In 1929, Mohanlal Dayal Chauhan, who was a trader of silk, based in Mumbai, bought an old factory to manufacture confectionery, such as boiled sweets.
He was highly inspired by the Swadeshi movement, which promoted the production and use of Indian goods. Chauhan sailed to Germany to learn the art of ‘confectionery-making’. He returned in 1929, with required skills and high-tech machinery.
Chauhan’s small factory was situated between the villages, Irla and Parla, and employed just 12 men with the Chauhan family themselves serving multiple roles like engineers, managers, and confectionery makers.
The work at the factory used to be so hectic, that it is believed that founders forgot to name it. And within time, it came to be known as Parle.
Parle’s first product was an orange candy then they started making other confectioneries and toffees. It was only 10 years later in 1939 that the biscuit making operation began.
During the pre-independence, biscuits were only for elite classes. They were mostly imported and expensive.
To counter this trend, Parle launched ‘Parle Gluco’ which was an affordable biscuit meant for the consumption of common people. Since it was made in India, it was cheap and accessible.
It became quickly became very popular among Indians. It also became the British-Indian army’s go-to biscuits during World War II.
However, due to a severe shortage of wheat in 1947 and due to the partition, production of Parle Gluco biscuits had to stop for a while. At that time, Parle requested people to consume the biscuits made of barley, for they were just as healthy.
In 1960, Parle Company came face to face with the other competitors in the market. Many other companies began launching their glucose biscuits.
Britannia launched its first glucose biscuit named Glucose D.
The similar names confused many people and the sales got divided.
The Parle company decided to change its packaging to differentiate itself from the others. The ‘new packaging’ is what we see today.
A white and yellow striped plastic packet with the red Parle logo, and a photo of the famous Parle girl on it.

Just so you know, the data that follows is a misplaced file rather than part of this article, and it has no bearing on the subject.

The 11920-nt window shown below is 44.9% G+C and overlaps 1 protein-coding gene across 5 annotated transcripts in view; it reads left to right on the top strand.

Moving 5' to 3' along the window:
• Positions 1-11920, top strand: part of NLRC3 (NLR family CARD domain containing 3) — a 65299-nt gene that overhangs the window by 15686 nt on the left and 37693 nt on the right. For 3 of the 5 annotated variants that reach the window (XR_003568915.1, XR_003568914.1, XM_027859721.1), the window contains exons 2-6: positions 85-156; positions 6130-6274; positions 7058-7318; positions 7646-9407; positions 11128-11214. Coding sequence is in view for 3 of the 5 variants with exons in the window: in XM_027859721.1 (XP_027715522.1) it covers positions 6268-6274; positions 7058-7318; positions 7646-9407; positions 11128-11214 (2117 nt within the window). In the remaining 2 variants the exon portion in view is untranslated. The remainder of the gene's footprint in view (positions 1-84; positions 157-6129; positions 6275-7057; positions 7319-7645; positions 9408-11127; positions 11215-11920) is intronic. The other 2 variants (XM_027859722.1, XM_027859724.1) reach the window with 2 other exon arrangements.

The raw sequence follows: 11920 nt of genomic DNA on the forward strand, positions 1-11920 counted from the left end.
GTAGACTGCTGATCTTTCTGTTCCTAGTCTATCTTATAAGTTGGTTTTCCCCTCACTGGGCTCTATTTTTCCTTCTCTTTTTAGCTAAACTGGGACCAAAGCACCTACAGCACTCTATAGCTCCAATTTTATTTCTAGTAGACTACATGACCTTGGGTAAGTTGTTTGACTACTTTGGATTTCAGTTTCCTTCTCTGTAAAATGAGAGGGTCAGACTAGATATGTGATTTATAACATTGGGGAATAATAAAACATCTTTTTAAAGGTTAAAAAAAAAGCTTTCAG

The biscuit brand was rechristened as Parle-G to distinguish itself from the horde of me-too glucose biscuit brands entering the market.
The ‘G’ stood for glucose, of course!
While a few identified the Parle G girl as Neerja Deshpande hailing from Nagpur captured by an artist, a few recognized her to be an unknown child artist.
The speculations were put to rest when Mayank Shah, Sr. Category Head at Parle Products denied all stories by making it public that the featured kid is just an imagination and an illustration by Everest creative Maganlal Daiya back in the 1960s.
Real or imaginary, the mascot has been an integral part of the Parle G advertising journey via every communication across mediums.
Parle-G is one of the world’s largest selling biscuit brand, coming in packs costing as little as Rs2. Parle Products makes their biscuits in 130 factories across the country. Parle Products makes around 400 million Parle-G biscuits every day.
It’s said that if one stacked all the Parle-G biscuits produced in a month on top of each other, the distance between the Earth and the moon would be covered
Every Indian has tasted the Parle g biscuits, even if it is just once. And they have all loved its taste. Over the years, the brand has beaten competition like no other.
There is no replacement for Parle G. The only biscuit that has been consistent in taste since forever. The perfect partner for our beloved Chai, Parle G!